One of the first steps taken on the Moon, this is an image of Buzz Aldrin’s boot print from the Apollo 11 mission. Neil Armstrong and Buzz Aldrin walked on the Moon on July 20, 1969. The Apollo 11 mission launched on July 16 on a Saturn V launch vehicle developed by NASA’s Marshall Space Flight Center in Huntsville, Ala. Courtesy/NASA
SANTA FE ― As part of this year’s 50th anniversary of the Apollo Moon landing events, the New Mexico History Museum offers the lecture More than Footprints: An Archaeological Hike on the Moon.
This presentation by Beth Laura O’Leary, Ph.D. is in connection with the ongoing exhibit: “A Walk on theMoon: The 50th Anniversary of the Apollo Moon Landing.”
The lecture is from 2-3 p.m., Sunday, Sept. 22 in the auditorium. This is a free event with limited seating.
A pioneer in this evolving field, Dr. O’Leary, Professor Emerita, (Ph.D., Anthropology, University of New Mexico) had a long teaching career in the Department of Antropology at New Mexico State University (NMSU) where she taught cultural resource management. She speaks on one of humanity’s most extraordinary archaeological sites –Tranquility Base on the Moon created by two Apollo 11 astronauts July 20, 1969. Today there are more than 200 metric tons of cultural material on the lunar surface. We will visit some of these significant sites and explore how to best preserve our space heritage.
For more than 19 years Dr. O’Leary has been involved with the cultural heritage of the Moonand is one of the creators of the field of Space Archaeological and Heritage. With a grant New Mexico Space Grant Consortium (NASA), she investigated the archaeological assemblage and preservation of the Apollo 11 Tranquility Base site on the Moon. With NMSU students she successfully nominated the artifacts at first lunar landing site to the New Mexico Register of Cultural Properties in 2010. Invited by NASA, she worked with their scientific team to produce “NASA’s Recommendations to Space-Faring Entities: How to Protect and Preserve the Historic and Scientific Value of U.S. Government Lunar Artifacts” (2011). In 2012, she received an award from NASA for that work.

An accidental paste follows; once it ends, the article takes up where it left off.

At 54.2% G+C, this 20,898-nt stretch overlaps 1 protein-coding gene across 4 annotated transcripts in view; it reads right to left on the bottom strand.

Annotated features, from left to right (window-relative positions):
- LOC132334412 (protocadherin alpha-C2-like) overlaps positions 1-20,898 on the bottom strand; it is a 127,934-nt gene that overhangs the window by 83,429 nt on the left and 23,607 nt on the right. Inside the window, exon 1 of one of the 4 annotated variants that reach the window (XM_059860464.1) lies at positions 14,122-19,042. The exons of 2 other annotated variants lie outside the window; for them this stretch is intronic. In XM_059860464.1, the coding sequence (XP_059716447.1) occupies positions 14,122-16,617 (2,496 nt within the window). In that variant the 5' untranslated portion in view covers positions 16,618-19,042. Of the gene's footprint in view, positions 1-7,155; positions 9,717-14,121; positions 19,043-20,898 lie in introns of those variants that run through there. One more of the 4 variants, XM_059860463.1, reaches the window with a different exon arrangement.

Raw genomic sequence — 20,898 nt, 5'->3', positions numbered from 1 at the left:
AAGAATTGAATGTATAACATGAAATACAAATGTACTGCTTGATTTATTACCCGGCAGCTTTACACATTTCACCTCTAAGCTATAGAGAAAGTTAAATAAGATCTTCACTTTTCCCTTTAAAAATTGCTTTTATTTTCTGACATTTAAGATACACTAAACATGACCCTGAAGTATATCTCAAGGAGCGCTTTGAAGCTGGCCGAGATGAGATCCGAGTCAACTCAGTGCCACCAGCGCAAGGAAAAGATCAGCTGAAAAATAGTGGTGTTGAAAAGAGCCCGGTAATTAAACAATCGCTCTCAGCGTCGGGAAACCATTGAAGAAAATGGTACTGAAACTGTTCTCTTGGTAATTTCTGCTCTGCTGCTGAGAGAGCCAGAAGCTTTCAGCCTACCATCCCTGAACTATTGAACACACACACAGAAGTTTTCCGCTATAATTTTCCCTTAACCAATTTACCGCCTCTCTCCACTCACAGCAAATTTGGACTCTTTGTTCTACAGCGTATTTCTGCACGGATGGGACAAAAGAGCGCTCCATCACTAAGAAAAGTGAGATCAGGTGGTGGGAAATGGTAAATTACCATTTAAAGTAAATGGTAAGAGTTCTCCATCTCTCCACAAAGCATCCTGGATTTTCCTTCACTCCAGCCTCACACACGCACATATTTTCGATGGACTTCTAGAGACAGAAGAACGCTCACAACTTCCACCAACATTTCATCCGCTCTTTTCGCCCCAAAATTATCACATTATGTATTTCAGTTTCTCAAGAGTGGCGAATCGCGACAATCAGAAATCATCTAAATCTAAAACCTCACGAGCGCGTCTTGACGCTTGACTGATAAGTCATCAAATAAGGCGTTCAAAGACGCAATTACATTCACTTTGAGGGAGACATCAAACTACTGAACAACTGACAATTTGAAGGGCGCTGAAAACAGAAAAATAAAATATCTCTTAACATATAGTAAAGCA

Her books include: (2017) The Final Mission: Preserving NASA’s Apollo Sites, (with L.Westwood and M.W. Donaldson), University Press of Florida.; (2015) The Archaeology and Heritage of the Human Movement into Space (with co-editor, P.J. Capelotti), Springer International Press; and (2009) The Handbook of Space Engineering, Archaeology and Heritage with co-editor A. G. Darrin, (CRC Taylor & Francis Press).